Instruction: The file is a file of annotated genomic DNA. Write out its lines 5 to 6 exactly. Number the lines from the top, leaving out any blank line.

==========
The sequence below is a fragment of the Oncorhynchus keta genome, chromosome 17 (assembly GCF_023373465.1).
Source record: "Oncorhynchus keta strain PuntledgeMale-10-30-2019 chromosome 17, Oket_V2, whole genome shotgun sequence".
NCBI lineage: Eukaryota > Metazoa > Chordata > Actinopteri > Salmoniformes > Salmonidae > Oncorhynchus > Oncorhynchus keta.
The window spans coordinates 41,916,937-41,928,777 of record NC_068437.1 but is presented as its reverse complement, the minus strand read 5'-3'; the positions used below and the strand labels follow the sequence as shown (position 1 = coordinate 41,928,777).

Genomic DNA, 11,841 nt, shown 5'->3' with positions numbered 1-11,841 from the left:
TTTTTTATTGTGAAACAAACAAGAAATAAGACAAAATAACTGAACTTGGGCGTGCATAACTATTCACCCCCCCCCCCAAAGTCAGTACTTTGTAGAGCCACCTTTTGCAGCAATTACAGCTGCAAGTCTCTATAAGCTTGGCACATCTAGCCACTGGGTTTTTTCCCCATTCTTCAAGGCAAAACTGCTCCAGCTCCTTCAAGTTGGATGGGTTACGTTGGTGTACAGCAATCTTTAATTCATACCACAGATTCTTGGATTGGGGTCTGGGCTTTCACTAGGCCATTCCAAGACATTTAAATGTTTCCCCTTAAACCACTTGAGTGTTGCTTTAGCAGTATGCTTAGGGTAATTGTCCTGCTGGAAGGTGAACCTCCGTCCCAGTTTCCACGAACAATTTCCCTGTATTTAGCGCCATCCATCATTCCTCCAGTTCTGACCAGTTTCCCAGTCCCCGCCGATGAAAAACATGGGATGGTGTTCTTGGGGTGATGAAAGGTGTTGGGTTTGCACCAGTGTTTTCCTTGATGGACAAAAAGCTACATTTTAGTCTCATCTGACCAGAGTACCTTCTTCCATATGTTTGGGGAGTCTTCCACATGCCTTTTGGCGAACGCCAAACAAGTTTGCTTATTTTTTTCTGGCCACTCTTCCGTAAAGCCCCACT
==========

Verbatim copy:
Genomic DNA, 11,841 nt, shown 5'->3' with positions numbered 1-11,841 from the left:
TTTTTTATTGTGAAACAAACAAGAAATAAGACAAAATAACTGAACTTGGGCGTGCATAACTATTCACCCCCCCCCCCAAAGTCAGTACTTTGTAGAGCCACCTTTTGCAGCAATTACAGCTGCAAGTCTCTATAAGCTTGGCACATCTAGCCACTGGGTTTTTTCCCCATTCTTCAAGGCAAAACTGCTCCAGCTCCTTCAAGTTGGATGGGTTACGTTGGTGTACAGCAATCTTTAATTCATACCACAGATTCTTGGATTGGGGTCTGGGCTTTCACTAGGCCATTCCAAGACATTTAAATGTTTCCCCTTAAACCACTTGAGTGTTGCTTTAGCAGTATGCTTAGGGTAATTGTCCTGCTGGAAGGTGAACCTCCGTCCCAGTTTCCACGAACAATTTCCCTGTATTTAGCGCCATCCATCATTCCTCCAGTTCTGACCAGTTTCCCAGTCCCCGCCGATGAAAAACATGGGATGGTGTTCTTGGGGTGATGAAAGGTGTTGGGTTTGCACCAGTGTTTTCCTTGATGGACAAAAAGCTACATTTTAGTCTCATCTGACCAGAGTACCTTCTTCCATATGTTTGGGGAGTCTTCCACATGCCTTTTGGCGAACGCCAAACAAGTTTGCTTATTTTTTTCTGGCCACTCTTCCGTAAAGCCCCACT